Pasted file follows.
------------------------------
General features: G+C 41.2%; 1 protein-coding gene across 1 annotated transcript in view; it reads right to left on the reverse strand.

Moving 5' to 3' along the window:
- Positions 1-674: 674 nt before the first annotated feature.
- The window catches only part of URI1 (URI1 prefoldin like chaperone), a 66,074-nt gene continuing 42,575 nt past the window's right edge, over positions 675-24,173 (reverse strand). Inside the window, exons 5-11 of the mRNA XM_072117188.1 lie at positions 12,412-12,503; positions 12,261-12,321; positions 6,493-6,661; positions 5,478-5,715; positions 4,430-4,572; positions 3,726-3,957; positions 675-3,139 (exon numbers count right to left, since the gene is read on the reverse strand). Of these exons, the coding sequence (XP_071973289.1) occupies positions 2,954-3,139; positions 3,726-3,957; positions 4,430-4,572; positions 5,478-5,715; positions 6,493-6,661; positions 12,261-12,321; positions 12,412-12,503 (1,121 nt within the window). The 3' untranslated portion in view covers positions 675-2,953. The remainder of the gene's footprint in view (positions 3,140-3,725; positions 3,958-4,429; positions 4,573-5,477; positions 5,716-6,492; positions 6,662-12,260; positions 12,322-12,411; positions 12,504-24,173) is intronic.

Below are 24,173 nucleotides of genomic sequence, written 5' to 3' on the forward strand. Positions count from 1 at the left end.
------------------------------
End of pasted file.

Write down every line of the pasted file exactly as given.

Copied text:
General features: G+C 41.2%; 1 protein-coding gene across 1 annotated transcript in view; it reads right to left on the reverse strand.

Moving 5' to 3' along the window:
- Positions 1-674: 674 nt before the first annotated feature.
- The window catches only part of URI1 (URI1 prefoldin like chaperone), a 66,074-nt gene continuing 42,575 nt past the window's right edge, over positions 675-24,173 (reverse strand). Inside the window, exons 5-11 of the mRNA XM_072117188.1 lie at positions 12,412-12,503; positions 12,261-12,321; positions 6,493-6,661; positions 5,478-5,715; positions 4,430-4,572; positions 3,726-3,957; positions 675-3,139 (exon numbers count right to left, since the gene is read on the reverse strand). Of these exons, the coding sequence (XP_071973289.1) occupies positions 2,954-3,139; positions 3,726-3,957; positions 4,430-4,572; positions 5,478-5,715; positions 6,493-6,661; positions 12,261-12,321; positions 12,412-12,503 (1,121 nt within the window). The 3' untranslated portion in view covers positions 675-2,953. The remainder of the gene's footprint in view (positions 3,140-3,725; positions 3,958-4,429; positions 4,573-5,477; positions 5,716-6,492; positions 6,662-12,260; positions 12,322-12,411; positions 12,504-24,173) is intronic.

Below are 24,173 nucleotides of genomic sequence, written 5' to 3' on the forward strand. Positions count from 1 at the left end.